And the lesson is...
If you're planning to host something dodgy, hack into the FBI servers and host it there. That'll confuse 'em!
Rather than a conspiracy involving NSA wiretaps, the FBI claims the downfall of Silk Road begun with a leaky CAPTCHA. Responding to a request for information from former kingpin Ross Ulbricht's defence lawyers, the Feds says the CAPTCHA left a trail from the TOR-protected Silk Road servers to the public Internet. That revealed …
I mean, it's not as if the alphabet agencies haven't made up cover stories before...
Yeah, still waiting for proof of: the Taliban's unwillingness to hand over Bin Laden just after a discussion on pipelining flopped, Saddam's Weapons of Mass Destruction, Iran's nuclear ambitions, Assad's use of gas in the presence of UN inspectors and a Russian invasion. Can anyone help?
Do whatever is necessary, but make sure you have a neat and tidy explanation for the court. The advantage is with the prosecution, as the court always gives them the benefit, and the court will almost always be more focused on the main body of the case, not minor distractions such as breaking laws to gather evidence. It's a mug's game.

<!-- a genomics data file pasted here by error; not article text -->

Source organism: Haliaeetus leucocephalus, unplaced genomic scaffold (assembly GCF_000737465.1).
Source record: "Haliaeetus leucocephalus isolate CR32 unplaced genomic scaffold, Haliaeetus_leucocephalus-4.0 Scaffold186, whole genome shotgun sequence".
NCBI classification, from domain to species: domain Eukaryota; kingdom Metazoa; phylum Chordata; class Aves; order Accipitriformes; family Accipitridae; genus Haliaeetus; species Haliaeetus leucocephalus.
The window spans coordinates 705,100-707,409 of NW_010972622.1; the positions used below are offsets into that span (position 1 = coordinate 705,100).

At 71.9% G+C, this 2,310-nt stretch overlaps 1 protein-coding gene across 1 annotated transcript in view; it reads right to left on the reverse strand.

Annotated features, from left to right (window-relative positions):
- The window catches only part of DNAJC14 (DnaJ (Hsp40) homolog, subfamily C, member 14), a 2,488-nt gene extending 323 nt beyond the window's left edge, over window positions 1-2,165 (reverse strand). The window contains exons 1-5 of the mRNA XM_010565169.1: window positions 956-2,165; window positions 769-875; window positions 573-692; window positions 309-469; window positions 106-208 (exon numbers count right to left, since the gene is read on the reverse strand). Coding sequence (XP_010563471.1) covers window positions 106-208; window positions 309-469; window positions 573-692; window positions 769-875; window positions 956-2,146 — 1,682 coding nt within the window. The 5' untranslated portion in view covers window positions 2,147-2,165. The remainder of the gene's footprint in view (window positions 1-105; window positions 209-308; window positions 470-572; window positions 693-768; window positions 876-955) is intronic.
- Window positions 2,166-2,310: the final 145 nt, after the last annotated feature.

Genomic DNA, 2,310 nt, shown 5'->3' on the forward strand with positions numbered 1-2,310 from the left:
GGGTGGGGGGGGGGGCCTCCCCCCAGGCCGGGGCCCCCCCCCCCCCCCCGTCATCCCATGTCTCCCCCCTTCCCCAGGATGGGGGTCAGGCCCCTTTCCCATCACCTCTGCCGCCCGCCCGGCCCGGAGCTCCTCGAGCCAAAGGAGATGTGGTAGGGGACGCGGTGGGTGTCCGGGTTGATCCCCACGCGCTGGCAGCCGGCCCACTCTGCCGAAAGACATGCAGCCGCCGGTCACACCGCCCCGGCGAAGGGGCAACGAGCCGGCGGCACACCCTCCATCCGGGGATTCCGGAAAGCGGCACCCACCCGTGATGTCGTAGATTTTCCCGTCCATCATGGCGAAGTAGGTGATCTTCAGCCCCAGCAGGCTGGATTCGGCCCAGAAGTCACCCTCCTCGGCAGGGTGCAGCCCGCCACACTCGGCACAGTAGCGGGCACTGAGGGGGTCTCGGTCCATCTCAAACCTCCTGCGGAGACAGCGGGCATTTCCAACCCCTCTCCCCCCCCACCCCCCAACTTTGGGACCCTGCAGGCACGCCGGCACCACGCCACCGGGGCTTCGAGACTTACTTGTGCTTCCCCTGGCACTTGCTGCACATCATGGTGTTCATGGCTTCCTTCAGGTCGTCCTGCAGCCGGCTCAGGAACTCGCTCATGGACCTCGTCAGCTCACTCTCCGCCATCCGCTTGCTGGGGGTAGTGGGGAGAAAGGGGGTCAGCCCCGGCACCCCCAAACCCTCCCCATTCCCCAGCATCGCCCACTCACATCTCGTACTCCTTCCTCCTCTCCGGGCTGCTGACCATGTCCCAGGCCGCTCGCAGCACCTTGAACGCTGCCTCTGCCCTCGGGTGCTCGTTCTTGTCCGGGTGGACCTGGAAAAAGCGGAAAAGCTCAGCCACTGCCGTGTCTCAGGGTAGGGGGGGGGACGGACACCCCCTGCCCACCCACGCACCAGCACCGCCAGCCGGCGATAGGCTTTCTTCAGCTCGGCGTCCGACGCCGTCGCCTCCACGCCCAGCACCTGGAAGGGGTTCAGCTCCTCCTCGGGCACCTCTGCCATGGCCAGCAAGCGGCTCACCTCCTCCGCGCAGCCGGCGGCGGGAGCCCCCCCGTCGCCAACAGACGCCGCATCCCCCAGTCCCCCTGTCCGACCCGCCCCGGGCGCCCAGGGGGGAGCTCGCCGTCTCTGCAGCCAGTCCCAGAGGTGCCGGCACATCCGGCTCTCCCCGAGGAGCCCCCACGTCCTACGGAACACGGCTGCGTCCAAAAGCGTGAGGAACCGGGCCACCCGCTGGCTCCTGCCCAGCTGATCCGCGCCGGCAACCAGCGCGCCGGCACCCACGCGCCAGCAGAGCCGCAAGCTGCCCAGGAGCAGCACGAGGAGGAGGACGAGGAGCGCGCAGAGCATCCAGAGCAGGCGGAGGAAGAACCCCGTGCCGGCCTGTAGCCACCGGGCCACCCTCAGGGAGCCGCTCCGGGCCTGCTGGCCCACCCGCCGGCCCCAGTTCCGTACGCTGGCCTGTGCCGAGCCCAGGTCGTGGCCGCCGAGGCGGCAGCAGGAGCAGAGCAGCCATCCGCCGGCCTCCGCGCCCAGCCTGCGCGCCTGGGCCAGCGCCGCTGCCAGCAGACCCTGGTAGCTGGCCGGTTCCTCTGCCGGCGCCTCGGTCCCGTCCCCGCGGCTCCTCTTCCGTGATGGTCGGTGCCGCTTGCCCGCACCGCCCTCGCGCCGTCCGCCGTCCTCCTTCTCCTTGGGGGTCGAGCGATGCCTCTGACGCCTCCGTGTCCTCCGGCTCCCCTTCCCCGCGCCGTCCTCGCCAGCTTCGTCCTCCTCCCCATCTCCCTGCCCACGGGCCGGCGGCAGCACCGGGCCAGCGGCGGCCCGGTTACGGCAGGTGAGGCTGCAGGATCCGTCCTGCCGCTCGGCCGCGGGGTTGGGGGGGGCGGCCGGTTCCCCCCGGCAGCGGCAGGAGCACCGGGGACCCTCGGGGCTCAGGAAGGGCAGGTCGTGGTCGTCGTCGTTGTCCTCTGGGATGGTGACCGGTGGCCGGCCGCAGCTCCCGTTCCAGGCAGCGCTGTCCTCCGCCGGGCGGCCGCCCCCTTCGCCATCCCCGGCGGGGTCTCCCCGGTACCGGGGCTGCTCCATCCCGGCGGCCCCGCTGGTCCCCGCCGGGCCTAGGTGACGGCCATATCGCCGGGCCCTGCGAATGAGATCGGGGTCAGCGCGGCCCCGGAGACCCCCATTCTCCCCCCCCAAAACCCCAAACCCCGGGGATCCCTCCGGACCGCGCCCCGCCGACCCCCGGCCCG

Oh and take the Plea Deal for 10 years, or we'll lock you up for 400 years. So it won't even get to court for such detailed review.
Remember a secretive U.S. Drug Enforcement Administration unit that funnels information from intelligence intercepts, wiretaps, informants and a massive database of telephone records to authorities across the nation to help them launch criminal investigations of Americans?
And the documents that showed that law enforcement agents have been directed to conceal how such investigations truly begin - not only from defence lawyers but also sometimes from prosecutors and judges?
The documents showed that federal agents are trained to "recreate" the investigative trail to effectively cover up where the information originated, a practice that some experts say violates a defendant's Constitutional right to a fair trial. If defendants don't know how an investigation began, they cannot know to ask to review potential sources of exculpatory evidence - information that could reveal entrapment, mistakes or biased witnesses.
Sounds just like the modus operandi used by the FBI is this case.
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